How to Use HR Analytics to Reduce Attrition and Turnover Rate
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How to Use HR Analytics to Reduce Attrition and Turnover Rate

How to Use HR Analytics to Reduce Attrition Rate

HR analytics is helping more businesses put their available data to work for them in the realm of human resources and employment. From recruitment to retention, more businesses are empowering their HR teams with analytics software that is helping them get and keep the right people to help support the entire enterprise.

One way that HR is helping businesses save time and money with analytics is by using it to reduce the employee attrition rate and improve retention to decrease turnover.

The difference between attrition rate vs. turnover rate.

Attrition rate refers to jobs or positions within a company that an employee leaves or retires from and the employer chooses not to refill the position. Turnover is specific to jobs that an employee will seek to fill immediately or shortly after the employee leaves or is terminated. HR analytics can help you reduce both and reduce costly changes and losses in your human capital.

1. Data comparison

One way to avoid future attrition is to pay attention to the positions that are being created, to begin with. Usually, department heads must submit a request to hire for a position to leadership and HR. HR analysis can help drive down the attrition rate by helping employers understand the value of creating and adding that position. Looking at internal data and overall industry statistics can help you answer questions such as:

  • Can the work being done by this potential new hire be added to someone’s additional responsibilities, or split between several existing employees?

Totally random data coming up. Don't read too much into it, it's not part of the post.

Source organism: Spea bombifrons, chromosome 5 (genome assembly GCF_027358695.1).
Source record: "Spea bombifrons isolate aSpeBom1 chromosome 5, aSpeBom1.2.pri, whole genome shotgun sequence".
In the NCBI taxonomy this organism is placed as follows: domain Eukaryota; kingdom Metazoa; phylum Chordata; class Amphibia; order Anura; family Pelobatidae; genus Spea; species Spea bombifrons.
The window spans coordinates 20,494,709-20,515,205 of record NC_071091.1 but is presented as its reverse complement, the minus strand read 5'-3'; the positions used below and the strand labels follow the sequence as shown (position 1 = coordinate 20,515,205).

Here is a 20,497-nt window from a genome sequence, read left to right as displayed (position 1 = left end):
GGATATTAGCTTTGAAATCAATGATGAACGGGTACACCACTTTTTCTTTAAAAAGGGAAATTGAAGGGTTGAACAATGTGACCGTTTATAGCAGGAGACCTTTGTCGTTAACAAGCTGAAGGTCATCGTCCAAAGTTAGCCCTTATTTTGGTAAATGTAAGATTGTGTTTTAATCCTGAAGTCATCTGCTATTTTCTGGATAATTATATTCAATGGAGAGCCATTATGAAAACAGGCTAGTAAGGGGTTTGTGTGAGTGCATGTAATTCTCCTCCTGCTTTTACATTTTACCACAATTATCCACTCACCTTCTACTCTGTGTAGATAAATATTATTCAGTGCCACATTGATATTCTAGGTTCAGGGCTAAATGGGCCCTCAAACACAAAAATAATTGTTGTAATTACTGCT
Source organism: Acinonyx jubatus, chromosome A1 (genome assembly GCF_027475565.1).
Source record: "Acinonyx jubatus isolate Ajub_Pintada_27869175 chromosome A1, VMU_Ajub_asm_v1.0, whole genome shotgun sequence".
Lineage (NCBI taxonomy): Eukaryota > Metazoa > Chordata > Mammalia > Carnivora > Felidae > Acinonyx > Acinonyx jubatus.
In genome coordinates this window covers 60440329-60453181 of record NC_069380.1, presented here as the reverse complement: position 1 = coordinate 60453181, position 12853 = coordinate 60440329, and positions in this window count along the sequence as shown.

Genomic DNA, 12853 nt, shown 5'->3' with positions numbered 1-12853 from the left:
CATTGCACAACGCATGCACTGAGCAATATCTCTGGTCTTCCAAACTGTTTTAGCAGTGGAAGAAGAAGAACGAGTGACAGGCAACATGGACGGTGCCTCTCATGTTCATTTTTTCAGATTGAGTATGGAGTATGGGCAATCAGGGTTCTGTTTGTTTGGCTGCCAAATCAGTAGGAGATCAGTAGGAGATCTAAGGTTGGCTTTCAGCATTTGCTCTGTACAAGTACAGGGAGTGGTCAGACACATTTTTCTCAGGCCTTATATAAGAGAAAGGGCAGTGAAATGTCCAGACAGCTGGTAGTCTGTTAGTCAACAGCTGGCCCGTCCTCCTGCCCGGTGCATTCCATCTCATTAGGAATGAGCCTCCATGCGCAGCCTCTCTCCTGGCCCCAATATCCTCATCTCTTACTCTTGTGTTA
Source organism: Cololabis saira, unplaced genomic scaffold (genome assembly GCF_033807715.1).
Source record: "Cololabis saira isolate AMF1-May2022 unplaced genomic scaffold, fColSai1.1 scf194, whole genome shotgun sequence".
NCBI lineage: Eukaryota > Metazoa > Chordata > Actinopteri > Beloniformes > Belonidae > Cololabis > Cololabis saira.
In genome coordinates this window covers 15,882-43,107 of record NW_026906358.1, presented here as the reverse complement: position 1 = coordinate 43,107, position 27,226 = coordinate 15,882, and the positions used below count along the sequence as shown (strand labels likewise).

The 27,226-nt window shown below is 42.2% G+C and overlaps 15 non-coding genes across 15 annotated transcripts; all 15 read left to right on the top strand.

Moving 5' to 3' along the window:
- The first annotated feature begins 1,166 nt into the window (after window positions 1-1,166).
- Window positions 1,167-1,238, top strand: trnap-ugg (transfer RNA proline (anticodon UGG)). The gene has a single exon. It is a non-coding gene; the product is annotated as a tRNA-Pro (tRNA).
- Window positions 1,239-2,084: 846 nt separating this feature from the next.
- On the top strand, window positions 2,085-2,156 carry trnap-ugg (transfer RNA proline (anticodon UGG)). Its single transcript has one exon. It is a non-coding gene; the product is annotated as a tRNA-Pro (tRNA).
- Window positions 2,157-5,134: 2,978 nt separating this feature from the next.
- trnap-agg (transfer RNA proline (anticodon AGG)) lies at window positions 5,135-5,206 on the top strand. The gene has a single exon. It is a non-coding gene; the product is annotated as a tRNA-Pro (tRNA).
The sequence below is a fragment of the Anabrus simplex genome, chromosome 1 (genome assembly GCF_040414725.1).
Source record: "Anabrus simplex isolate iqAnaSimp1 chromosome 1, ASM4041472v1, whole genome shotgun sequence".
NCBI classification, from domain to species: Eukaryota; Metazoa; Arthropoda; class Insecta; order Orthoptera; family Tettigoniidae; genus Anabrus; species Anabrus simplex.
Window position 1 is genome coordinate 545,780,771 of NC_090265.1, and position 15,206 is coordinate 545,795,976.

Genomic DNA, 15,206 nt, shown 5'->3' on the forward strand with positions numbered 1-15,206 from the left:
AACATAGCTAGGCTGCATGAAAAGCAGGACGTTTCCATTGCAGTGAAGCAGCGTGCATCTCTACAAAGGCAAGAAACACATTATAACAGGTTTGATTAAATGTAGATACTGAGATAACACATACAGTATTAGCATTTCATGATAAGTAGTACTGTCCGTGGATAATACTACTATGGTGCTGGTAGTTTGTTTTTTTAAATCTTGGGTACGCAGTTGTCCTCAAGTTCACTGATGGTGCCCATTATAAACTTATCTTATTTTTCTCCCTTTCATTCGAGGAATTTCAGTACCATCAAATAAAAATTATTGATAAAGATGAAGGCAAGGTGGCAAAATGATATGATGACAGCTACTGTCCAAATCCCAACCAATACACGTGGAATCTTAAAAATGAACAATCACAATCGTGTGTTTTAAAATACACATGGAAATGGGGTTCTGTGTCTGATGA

• Is it more cost-effective to give someone a raise and expand their job description?
  • Can the proposed position be done part-time?
  • Do competitors have similar positions?
  • Does this position add to the bottom line?
  • Will this position become obsolete down the line with technology advancements?
  • Is there a possible merger or buyout that could happen that would create redundancies? If there is, are there ways to reuse employee talents and skills in another necessary position within the company?

Having data analytics in your HR department gives you the tools to make the best decisions for your business.

2. Better employee engagement

HR analytics can help you keep the good employees you have from leaving and save you the cost and effort of having to find a replacement. Analytics is likely to give HR recruiters better, more holistic data about candidates prior to hiring, helping businesses better understand if that potential hire will be a good match in skills and in personality. It can offer in-depth insight for a candidate’s job history and other factors that will help you identify who’s likeliest to be a good long-term match.

Analytics can also help measure employee engagement and give you a heads up if your methods aren’t working to create an effective and committed employees. By looking at year-over-year performance reviews and other data, you can have a measurable way to understand which employees are performing well and better identify why; is it their managers, their past experiences and education, their personality, or the culture of your business? HR analytics can give you a foundation for finding out what works.

3. Overall feedback analysis

Capturing data in regular reviews and exit interviews is a great way to understand why employees leave, why they don’t feel satisfied, or what your business can do better. Feedback is essential to growth and HR analytics helps you capture that data, understand its significance, and use it to create solutions.

In an increasingly competitive global business landscape, it is important to be as educated and prepared as possible. When it comes to your people, HR analytics is one of the most comprehensive ways to understand and support the work of your personnel.

Marianne Chrisos
Marianne Chrisos
Born in Salem, Massachusetts, growing up outside of Chicago, Illinois, and currently living near Dallas, Texas, Marianne is a content writer at a company near Dallas and contributing writer around the internet. She earned her master's degree in Writing and Publishing from DePaul University in Chicago and has worked in publishing, advertising, digital marketing, and content strategy.
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